Marc Schlosser is a doctor, in general practice, with an office and a receptionist. He has a wife and two daughters, Lisa and Julia, aged 11 and 13 as the story opens. His wife, Caroline, is smart, earthy, and attractive with a good sense of humor. It should be a nice life, except that Marc is not entirely a devoted husband, or doctor. He has remained a general practitioner, rather than becoming a specialist. He prides himself on quick and infallible diagnoses from looking at his patients, and spends most of their 20 minute appointments thinking about other things. He has an eye for other women.
One of Marc’s patients is Ralph Meier, an actor. Atypically, Marc and Caroline go to see him in a play and meet Ralph’s wife, Judith. The couples and their children – the Meiers have two teenage sons – become friendly, though Marc is unhappy with the aggression with which Ralph stares at Caroline. After a party, the Meiers extend an invitation to visit them in the house they have rented for the summer vacation, in the south of France. Marc and Caroline agree not to go, but Marc ever so casually maneuvers his family to a campground nearby. Naturally, the families meet up, and the Schlossers end up camping in the Meiers’ yard.
Things do not go smoothly. There are other guests, a filmmaker and his young – very young – girlfriend, Emmanuelle. Ralph is aggressive, Marc rather passive-aggressive, and all three men are childishly competitive. And there are four teenagers (or perhaps five – Emmanuelle is of age, but barely). One night after dinner everyone except Caroline and Emmanuelle head down to the beach to set off fireworks. Most of them have had too much to drink. Two of the teenagers wander off, and there are disastrous consequences to Julia, the thirteen-year-old.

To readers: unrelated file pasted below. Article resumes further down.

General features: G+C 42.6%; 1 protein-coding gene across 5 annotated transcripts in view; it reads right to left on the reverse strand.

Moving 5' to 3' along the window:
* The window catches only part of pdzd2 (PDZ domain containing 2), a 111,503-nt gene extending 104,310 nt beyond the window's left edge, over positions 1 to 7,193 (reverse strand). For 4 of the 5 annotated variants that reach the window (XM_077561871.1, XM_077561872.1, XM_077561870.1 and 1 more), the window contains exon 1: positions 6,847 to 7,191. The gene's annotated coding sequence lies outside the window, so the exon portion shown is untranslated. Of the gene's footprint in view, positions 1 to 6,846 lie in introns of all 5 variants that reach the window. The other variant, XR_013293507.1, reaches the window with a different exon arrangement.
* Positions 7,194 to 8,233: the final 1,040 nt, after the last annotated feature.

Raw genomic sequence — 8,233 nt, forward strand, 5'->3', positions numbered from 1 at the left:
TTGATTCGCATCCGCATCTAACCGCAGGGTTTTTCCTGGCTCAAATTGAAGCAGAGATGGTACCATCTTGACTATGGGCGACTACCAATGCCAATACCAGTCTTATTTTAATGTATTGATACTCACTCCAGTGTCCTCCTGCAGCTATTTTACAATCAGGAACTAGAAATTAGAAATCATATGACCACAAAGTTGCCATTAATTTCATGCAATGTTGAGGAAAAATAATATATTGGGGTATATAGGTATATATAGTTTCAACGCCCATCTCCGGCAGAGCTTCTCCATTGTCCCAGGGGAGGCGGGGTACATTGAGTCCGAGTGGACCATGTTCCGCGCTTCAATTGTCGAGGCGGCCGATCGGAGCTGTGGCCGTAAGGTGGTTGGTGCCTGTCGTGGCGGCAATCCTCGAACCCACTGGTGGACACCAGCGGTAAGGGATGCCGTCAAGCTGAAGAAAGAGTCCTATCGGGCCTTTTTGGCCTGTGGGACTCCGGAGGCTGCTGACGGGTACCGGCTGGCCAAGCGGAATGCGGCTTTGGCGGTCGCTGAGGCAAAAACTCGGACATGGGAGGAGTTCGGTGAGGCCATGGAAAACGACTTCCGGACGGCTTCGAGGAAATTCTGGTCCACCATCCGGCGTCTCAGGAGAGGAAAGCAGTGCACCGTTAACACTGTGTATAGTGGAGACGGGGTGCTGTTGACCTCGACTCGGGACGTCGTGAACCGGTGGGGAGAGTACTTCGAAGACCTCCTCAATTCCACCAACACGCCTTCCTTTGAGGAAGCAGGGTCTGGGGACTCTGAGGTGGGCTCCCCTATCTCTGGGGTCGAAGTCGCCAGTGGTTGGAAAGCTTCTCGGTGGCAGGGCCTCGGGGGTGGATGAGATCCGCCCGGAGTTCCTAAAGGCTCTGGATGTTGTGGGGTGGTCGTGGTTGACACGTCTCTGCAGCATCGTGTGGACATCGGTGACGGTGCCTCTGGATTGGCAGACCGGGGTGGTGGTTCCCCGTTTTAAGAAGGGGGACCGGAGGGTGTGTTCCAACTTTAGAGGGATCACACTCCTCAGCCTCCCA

Julia survives, but the friendship doesn’t. In piecing together what happened Marc becomes more and more convinced he knows who is guilty. His general disdain for his patients, and for much of humanity, means it is easy for him to decide what to do. Much of the book, which Marc narrates in the first person, is his rationalization for doing so. Marc is, in his mind, not so much God as the instrument of someone’s fate.
Koch creates a plausible if rather unpleasant main character, living in a fully-realized world, except for some time sequences that remain ambiguous. Koch frequently slows the action down so that tension, and the reader’s blood pressure, rise as the story progresses. Surprisingly, Marc becomes a teeny bit sympathetic as he makes difficult decisions under unimaginable pressure. Watching a Nietszchean superhero play his beliefs out is not a pretty sight, and this book is a deeply disturbing one to read. It’s worth it all the same. Do you agree? Let us know in the comments.
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